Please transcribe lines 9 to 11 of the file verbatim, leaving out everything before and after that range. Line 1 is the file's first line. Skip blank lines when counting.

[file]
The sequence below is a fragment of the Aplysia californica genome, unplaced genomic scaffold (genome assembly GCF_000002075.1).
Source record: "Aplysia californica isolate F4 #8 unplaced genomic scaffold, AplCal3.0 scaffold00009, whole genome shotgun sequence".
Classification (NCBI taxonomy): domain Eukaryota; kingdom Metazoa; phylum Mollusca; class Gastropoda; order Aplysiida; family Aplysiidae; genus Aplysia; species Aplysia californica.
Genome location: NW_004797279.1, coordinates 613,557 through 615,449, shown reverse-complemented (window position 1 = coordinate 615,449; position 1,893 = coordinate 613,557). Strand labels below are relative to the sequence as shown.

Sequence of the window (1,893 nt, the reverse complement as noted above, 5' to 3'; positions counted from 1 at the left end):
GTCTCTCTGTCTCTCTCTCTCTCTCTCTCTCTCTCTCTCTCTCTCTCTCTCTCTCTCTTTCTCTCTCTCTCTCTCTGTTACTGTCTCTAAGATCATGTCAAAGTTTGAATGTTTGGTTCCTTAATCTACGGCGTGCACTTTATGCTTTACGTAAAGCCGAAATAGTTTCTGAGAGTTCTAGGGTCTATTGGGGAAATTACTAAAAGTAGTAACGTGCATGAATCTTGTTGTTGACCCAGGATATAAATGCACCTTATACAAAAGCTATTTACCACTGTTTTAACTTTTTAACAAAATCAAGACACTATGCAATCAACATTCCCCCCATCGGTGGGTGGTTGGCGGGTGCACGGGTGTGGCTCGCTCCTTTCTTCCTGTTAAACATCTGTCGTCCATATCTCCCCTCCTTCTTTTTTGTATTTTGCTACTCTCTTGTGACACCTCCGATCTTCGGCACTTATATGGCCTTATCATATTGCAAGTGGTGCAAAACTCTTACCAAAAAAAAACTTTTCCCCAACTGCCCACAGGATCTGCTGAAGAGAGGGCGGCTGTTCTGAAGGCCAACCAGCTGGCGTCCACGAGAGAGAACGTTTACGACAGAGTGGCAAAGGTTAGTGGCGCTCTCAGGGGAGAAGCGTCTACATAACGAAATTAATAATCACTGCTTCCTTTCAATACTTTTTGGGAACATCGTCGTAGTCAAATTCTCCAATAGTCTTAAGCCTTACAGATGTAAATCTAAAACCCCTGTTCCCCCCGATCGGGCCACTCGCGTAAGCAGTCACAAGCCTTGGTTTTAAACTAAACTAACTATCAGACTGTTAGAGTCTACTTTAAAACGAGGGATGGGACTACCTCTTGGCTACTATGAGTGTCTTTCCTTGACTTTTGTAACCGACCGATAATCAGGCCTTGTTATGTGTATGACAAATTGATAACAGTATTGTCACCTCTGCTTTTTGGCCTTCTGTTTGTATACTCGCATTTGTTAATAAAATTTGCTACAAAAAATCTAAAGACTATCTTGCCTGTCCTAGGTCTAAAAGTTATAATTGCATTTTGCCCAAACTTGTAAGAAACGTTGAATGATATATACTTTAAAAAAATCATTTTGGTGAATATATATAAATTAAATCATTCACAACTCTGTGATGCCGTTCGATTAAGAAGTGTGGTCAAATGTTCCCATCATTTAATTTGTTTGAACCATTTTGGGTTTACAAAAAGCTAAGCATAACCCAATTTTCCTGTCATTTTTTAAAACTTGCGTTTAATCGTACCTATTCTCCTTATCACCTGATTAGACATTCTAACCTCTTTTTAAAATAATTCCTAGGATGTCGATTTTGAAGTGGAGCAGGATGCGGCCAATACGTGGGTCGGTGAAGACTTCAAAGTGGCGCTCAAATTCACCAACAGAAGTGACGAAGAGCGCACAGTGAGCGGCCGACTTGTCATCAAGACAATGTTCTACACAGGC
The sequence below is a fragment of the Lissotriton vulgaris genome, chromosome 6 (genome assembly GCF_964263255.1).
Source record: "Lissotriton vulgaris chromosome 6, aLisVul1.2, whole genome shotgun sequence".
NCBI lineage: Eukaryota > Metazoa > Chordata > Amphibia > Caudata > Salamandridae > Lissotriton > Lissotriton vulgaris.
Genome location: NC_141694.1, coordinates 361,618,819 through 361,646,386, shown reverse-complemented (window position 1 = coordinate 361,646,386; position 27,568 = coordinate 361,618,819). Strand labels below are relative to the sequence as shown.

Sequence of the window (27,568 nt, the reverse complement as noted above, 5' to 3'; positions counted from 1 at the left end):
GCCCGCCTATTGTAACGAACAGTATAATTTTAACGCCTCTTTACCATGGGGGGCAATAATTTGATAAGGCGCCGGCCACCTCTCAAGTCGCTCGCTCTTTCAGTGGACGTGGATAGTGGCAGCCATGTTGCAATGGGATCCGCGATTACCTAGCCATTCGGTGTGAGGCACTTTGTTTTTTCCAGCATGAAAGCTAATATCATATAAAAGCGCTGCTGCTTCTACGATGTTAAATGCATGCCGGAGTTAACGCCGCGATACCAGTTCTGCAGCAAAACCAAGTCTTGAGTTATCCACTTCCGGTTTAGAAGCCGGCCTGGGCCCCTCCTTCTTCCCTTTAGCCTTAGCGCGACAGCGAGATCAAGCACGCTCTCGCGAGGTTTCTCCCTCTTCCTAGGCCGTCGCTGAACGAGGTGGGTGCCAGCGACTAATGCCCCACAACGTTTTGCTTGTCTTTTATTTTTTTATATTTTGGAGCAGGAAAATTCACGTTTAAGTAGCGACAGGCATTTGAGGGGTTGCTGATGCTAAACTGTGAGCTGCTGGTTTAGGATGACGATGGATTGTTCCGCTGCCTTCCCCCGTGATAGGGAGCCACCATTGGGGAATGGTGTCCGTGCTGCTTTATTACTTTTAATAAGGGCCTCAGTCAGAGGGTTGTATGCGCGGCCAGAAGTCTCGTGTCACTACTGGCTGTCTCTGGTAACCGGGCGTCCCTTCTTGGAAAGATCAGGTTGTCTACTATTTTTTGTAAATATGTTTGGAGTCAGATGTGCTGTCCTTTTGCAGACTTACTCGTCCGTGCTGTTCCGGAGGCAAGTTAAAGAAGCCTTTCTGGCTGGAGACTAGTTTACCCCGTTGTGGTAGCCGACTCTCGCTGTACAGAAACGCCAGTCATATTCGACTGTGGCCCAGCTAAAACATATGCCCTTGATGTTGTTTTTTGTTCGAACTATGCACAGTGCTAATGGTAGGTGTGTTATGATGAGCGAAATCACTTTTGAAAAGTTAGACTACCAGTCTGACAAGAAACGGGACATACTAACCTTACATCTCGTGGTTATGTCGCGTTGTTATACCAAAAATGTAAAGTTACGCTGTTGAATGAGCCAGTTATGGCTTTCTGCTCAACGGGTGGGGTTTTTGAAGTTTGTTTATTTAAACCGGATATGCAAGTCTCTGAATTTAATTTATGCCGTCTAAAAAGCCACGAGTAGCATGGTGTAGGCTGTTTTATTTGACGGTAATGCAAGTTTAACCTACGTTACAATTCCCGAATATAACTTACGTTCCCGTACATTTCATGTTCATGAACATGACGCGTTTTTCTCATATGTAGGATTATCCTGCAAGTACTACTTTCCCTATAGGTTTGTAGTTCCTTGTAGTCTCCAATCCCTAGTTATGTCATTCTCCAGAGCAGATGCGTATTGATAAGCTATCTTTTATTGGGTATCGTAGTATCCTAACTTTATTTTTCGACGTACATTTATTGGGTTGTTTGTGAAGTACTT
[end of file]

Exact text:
NCBI lineage: Eukaryota > Metazoa > Chordata > Amphibia > Caudata > Salamandridae > Lissotriton > Lissotriton vulgaris.
Genome location: NC_141694.1, coordinates 361,618,819 through 361,646,386, shown reverse-complemented (window position 1 = coordinate 361,646,386; position 27,568 = coordinate 361,618,819). Strand labels below are relative to the sequence as shown.

Sequence of the window (27,568 nt, the reverse complement as noted above, 5' to 3'; positions counted from 1 at the left end):